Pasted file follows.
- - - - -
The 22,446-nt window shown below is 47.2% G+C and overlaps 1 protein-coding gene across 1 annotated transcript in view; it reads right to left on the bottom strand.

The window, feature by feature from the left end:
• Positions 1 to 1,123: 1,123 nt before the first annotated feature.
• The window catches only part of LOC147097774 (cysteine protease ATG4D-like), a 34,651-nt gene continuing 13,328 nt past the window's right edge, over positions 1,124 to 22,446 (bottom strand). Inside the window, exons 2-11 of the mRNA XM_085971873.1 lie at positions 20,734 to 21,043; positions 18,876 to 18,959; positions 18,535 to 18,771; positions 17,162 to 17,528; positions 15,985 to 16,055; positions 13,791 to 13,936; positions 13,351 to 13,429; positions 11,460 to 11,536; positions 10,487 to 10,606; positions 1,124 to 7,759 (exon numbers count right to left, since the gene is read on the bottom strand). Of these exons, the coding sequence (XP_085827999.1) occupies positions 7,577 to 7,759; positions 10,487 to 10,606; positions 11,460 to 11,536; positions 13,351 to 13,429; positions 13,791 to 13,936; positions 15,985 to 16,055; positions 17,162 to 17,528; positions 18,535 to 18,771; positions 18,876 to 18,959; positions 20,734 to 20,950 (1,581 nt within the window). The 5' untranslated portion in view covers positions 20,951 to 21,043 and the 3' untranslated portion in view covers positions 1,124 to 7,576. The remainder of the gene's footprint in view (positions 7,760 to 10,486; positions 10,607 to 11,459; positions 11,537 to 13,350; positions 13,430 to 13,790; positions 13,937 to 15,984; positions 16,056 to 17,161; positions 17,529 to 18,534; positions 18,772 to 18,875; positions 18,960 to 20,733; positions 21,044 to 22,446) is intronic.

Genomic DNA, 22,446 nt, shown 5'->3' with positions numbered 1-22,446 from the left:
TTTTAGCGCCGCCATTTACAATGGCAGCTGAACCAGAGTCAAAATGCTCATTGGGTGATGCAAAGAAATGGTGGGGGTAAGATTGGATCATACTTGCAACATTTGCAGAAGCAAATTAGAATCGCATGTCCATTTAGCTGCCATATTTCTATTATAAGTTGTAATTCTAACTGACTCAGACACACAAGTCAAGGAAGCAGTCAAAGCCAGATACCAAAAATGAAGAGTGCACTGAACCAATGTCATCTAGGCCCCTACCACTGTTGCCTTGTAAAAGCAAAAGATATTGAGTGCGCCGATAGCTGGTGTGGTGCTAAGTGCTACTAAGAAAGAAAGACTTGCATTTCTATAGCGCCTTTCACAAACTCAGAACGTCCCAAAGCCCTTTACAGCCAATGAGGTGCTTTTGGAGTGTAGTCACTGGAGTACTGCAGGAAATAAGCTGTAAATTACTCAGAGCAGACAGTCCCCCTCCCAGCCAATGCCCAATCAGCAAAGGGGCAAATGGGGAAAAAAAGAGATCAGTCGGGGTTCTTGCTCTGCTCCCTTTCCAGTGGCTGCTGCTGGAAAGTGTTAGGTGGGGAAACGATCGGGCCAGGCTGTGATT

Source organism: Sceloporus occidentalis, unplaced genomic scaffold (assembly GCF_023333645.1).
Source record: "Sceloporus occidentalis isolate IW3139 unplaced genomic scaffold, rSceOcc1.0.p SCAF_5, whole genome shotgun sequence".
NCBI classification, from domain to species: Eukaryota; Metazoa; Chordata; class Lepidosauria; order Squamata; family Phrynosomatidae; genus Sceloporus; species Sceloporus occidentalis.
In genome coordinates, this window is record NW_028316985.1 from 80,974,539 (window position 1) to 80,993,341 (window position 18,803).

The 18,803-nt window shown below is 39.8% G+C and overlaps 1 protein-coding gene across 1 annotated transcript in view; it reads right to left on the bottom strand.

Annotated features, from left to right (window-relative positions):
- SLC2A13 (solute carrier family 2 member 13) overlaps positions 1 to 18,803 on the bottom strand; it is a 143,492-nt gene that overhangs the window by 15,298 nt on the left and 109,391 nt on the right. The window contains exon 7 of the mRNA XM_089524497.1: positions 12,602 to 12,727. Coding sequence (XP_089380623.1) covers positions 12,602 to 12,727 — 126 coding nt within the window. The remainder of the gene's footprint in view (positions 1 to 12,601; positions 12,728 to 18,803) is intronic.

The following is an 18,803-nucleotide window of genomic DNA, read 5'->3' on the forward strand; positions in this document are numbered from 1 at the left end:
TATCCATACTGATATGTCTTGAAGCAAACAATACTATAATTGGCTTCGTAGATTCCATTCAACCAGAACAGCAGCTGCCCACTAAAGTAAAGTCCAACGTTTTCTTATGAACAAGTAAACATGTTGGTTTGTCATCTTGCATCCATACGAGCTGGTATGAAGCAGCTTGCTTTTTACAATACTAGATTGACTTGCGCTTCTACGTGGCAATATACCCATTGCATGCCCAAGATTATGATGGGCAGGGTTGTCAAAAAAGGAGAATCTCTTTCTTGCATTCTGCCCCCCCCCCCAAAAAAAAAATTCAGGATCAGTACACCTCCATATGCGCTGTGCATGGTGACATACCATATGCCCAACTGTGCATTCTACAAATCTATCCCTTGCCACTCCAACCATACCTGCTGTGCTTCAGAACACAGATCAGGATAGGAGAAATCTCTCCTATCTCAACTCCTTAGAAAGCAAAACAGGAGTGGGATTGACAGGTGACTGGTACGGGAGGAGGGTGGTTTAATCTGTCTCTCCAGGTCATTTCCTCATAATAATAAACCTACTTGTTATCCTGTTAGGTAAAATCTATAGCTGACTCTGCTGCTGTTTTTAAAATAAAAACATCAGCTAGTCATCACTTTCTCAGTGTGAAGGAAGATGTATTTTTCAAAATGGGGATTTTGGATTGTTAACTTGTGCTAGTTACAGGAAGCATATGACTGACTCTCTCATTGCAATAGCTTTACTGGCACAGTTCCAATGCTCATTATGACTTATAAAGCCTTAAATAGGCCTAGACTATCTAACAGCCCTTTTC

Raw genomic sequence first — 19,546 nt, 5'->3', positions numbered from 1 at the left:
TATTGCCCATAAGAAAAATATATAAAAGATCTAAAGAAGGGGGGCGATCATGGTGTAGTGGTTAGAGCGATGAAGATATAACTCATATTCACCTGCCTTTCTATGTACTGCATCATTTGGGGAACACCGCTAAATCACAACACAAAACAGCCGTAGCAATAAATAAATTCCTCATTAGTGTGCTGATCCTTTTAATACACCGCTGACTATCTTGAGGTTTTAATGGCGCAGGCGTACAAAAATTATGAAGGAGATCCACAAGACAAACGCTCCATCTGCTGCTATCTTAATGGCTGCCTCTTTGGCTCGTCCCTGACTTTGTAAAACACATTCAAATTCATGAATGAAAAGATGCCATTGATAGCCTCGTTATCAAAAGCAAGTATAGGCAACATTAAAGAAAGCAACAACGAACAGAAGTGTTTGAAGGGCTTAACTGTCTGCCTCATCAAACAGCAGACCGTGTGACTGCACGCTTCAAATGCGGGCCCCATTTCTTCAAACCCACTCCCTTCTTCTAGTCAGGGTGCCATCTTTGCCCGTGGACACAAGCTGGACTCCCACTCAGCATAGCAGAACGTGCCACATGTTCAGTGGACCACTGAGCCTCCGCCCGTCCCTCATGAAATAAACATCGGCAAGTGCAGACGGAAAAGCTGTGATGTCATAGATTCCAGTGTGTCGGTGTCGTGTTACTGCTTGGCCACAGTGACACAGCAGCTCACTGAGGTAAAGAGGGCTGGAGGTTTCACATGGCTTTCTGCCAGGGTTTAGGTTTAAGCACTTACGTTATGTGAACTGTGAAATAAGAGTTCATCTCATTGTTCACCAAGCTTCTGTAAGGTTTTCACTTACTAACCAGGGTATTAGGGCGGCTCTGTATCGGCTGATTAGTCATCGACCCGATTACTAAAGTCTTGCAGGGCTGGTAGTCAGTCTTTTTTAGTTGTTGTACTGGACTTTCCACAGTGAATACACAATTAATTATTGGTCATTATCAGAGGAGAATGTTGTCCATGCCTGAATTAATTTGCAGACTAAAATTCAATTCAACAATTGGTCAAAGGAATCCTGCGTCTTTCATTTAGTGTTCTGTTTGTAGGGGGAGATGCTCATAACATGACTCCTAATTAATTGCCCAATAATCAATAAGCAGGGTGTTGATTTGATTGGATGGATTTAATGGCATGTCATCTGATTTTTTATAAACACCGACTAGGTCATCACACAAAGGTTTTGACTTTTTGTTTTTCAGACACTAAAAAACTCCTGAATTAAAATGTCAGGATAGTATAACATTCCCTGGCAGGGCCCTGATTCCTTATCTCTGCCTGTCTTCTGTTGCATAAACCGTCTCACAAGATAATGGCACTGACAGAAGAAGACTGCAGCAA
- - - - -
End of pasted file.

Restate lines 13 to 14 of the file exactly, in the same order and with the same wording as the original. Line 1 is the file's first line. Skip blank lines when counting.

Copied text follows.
- SLC2A13 (solute carrier family 2 member 13) overlaps positions 1 to 18,803 on the bottom strand; it is a 143,492-nt gene that overhangs the window by 15,298 nt on the left and 109,391 nt on the right. The window contains exon 7 of the mRNA XM_089524497.1: positions 12,602 to 12,727. Coding sequence (XP_089380623.1) covers positions 12,602 to 12,727 — 126 coding nt within the window. The remainder of the gene's footprint in view (positions 1 to 12,601; positions 12,728 to 18,803) is intronic.

The following is an 18,803-nucleotide window of genomic DNA, read 5'->3' on the forward strand; positions in this document are numbered from 1 at the left end: